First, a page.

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Hikers by the Numbers

Updated: Aug 6, 2023

Massive Increase in Numbers an 'Epochal Change': Buhr

It's mid-summer, and The Watershed hopes all our readers are catching a few rays and enjoying some down time. Nevertheless, the news never sleeps, and we're not ones to allow significant information to slip past unremarked.

The July 19 edition of 'Council in Focus' summarized Public Works Manager Karl Buhr's reports to Council. Buhr has jumped into this new position at the deep end, and in fact presented Council with no fewer than six separate reports at the meeting, not including the completion of the Disaster Mitigation Fund grant, the application and submission of which he also oversaw.

But it was the hiker count that drew The Watershed's attention. The attached charts, pulled from Buhr's report, paint a stark picture of the rise in hikers traversing the Lions Bay watershed. While the numbers still clearly fall below the 2,000/month value in the deep winter months, this is no longer the case the rest of the year. The busiest months of 2022 were July and August, peaking at nearly 7,000 hikers in August alone. But this year, the Village watershed saw visits from more than 8,000 hikers for the month of June, and at last count, July was on track to have more than 14,000 trekkers.

These numbers are astonishing. And they have implications on a number of fronts, including parking and traffic impacts on infrastructure that was never built to sustain this kind of pressure. "Lions Bay visitor parking demand should be expected to increase, year upon year," says Buhr in his report. (The full report can be read HERE in the agenda package, beginning on page 47.) However, Buhr's view that "the current plan is now working, to the limited extent the Village can now handle the numbers of summer visitors we now see," is in dispute, at least by some residents of Bayview, Mountain and Sunset Drives who regularly report traffic snarls and parking infractions to The Watershed. In his report, Buhr calls the changes in parking demand 'epochal' and notes that Village staff are exploring a number of solutions.

Perhaps even more worrisome is the implication that the three over-worked porta-potties at the trailhead can even hope to meet the demands of the number of hikers. At the July 19 meeting, Buhr spoke of the need to create some kind of toilet facilities for hikers out at Tunnel Bluffs, as the evidence of hikers leaving fecal deposits behind is indisputable.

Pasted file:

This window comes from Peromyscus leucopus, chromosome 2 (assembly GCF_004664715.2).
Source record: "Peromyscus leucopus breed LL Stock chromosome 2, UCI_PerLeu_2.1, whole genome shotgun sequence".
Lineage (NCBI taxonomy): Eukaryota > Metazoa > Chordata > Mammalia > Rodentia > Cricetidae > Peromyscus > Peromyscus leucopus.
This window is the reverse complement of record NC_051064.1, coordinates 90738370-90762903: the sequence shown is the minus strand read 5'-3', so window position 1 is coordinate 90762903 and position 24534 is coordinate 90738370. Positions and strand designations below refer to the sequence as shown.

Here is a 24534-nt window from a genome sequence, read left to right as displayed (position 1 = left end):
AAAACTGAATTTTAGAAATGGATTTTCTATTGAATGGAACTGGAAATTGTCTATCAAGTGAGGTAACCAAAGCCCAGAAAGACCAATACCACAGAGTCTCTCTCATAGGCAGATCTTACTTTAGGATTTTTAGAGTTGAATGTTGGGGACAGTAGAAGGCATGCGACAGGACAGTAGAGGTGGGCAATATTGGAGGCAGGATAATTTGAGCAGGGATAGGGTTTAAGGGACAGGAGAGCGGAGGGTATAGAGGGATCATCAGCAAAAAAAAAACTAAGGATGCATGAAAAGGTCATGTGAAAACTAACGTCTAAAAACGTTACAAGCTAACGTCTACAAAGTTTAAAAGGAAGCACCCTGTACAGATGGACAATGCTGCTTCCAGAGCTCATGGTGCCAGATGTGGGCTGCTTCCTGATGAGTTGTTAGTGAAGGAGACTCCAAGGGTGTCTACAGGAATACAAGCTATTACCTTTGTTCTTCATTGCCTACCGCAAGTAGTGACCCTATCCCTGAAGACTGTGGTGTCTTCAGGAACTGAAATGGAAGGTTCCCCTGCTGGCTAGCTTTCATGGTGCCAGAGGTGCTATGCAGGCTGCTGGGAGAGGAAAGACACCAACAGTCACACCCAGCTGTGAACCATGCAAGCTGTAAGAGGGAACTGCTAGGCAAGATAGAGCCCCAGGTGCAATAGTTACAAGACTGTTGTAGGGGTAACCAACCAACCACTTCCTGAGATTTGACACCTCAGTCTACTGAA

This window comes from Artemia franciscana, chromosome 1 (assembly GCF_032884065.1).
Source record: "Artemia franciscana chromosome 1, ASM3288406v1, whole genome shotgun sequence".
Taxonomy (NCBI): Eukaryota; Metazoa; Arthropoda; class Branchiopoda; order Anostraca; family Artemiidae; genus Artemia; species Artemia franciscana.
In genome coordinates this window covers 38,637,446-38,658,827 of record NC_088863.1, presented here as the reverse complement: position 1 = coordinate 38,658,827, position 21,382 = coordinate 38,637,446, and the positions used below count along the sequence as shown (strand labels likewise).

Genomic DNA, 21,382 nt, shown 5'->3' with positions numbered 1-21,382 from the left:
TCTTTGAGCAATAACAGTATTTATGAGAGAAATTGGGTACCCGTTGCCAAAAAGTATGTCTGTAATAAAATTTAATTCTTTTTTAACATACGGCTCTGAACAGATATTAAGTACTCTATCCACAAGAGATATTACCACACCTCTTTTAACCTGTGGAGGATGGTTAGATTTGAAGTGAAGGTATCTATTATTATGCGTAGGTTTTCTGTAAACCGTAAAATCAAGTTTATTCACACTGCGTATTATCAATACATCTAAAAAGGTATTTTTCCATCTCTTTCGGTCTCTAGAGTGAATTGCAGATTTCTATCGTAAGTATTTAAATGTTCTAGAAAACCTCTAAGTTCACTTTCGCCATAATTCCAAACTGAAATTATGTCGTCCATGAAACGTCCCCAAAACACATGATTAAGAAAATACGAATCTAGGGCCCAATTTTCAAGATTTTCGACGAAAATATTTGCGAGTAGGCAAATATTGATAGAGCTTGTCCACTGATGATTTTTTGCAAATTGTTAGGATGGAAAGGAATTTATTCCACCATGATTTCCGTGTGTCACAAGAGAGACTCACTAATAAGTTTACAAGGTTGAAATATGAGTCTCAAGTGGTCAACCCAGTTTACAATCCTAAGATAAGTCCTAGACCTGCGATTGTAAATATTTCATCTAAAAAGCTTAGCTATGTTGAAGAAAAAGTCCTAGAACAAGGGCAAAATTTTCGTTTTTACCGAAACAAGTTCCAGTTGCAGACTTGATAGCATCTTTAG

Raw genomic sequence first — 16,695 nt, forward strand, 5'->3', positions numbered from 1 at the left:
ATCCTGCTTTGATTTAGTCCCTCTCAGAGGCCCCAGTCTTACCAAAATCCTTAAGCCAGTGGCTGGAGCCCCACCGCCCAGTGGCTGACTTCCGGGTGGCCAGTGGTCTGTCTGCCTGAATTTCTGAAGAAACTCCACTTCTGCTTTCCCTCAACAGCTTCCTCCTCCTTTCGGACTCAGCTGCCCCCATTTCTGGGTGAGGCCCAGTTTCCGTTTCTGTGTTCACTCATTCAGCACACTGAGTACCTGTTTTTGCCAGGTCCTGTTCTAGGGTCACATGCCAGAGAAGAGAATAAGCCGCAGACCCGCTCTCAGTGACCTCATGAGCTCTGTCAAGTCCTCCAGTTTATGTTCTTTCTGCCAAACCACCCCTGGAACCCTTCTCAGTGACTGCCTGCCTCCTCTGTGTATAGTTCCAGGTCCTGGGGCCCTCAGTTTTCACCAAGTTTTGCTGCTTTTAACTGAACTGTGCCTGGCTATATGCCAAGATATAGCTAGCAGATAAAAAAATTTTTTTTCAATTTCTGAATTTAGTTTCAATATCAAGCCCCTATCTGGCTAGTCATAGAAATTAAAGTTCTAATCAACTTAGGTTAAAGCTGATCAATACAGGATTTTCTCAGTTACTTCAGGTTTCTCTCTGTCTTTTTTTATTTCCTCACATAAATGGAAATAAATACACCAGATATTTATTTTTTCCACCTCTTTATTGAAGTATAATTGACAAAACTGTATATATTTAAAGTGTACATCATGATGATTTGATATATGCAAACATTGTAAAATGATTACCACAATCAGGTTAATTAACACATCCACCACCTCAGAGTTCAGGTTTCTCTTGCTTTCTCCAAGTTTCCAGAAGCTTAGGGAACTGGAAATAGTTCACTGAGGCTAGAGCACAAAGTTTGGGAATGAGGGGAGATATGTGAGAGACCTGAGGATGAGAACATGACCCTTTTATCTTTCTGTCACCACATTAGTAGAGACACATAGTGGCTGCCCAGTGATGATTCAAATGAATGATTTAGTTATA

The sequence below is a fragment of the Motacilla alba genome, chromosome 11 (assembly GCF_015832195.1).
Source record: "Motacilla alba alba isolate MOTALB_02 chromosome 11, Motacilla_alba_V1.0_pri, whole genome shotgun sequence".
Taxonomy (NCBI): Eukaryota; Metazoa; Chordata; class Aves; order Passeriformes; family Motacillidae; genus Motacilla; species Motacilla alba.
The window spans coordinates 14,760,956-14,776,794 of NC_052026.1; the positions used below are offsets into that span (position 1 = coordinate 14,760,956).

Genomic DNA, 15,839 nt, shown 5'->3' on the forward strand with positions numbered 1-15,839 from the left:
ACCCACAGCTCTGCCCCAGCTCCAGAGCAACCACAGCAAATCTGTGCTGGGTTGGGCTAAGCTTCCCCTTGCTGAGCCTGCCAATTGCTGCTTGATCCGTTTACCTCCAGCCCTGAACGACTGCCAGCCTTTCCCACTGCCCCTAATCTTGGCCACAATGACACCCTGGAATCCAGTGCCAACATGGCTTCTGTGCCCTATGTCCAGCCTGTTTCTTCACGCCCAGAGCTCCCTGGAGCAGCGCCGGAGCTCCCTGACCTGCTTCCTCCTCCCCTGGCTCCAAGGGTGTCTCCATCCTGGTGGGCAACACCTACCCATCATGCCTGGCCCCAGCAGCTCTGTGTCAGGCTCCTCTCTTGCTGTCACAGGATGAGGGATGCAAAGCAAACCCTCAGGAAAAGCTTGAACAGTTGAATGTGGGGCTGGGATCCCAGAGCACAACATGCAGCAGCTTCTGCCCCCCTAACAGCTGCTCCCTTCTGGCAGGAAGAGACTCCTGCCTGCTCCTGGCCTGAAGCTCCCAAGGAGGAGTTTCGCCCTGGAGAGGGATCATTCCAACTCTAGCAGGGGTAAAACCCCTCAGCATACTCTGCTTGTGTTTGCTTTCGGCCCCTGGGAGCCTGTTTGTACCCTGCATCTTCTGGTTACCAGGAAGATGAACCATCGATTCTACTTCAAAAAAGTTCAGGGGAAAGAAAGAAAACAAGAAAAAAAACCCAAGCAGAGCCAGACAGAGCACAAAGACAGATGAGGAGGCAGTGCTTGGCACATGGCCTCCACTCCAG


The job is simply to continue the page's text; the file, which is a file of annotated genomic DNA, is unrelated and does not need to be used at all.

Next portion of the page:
The chart breaking down hiker numbers by days of the week clearly indicates that weekends show the highest trail usage, with more than 600 hikers per day heading to Tunnel Bluffs alone, let alone those headed up Mount Harvey or the Lions. And as reported in our series discussing Village water infrastructure issues , most of the surrounding municipalities and regional districts have protected watersheds, but Lions Bay does not. Since the watershed is not closed to the public, the central concern is fecal matter and other coliforms making their way via hikers (and their dogs) into the water supply. While these neighbours also have filtration as a critical part of their water treatment, again, Lions Bay does not.

An 'epochal' problem indeed, and foreseen or not, one that is hurtling toward the village much faster than anyone expected.

A note from the editor: In the August 4 edition of the Village Update, Buhr stated that actual hiker numbers for July were "lower than the 14,000 extrapolated from one week’s data at the beginning of the month, but still well over 10,000 individual visitors to backcountry trails originating in Lions Bay."

Do you have concerns about the implications of hikers in and around Lions Bay?

The Watershed values your opinion. Leave a comment below, or email us at

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I recognize Norma’s concerns but it fills my heart to see more and more people of all backgrounds enjoying the Tunnel Bluffs trail. I think we have to accept that its popularity will grow as the population of Metro Van grows and plan accordingly. I think approaching the Ministry of Transportation to create a parking lot at the gravel pit would be a good compromise plus investigating the installation of composting toilets at multiple locations along the route. There’s a good hikers‘ parking lot on the upper turnoff before Porteau Cove and composting toilets along the trails accessed from there - I think those could be good models.

kc dyer
kc dyer

Interesting link, Alison. Thanks for posting!


Norma Rodgers
Norma Rodgers

One part of Buhr's report on hiking mentioned asking the ministry to give us access to the gravel pit area above Brunswick to create more parking for hikers! We don't need more hikers in our watershed with their garbage and human waste. I have opposed this idea to Council.

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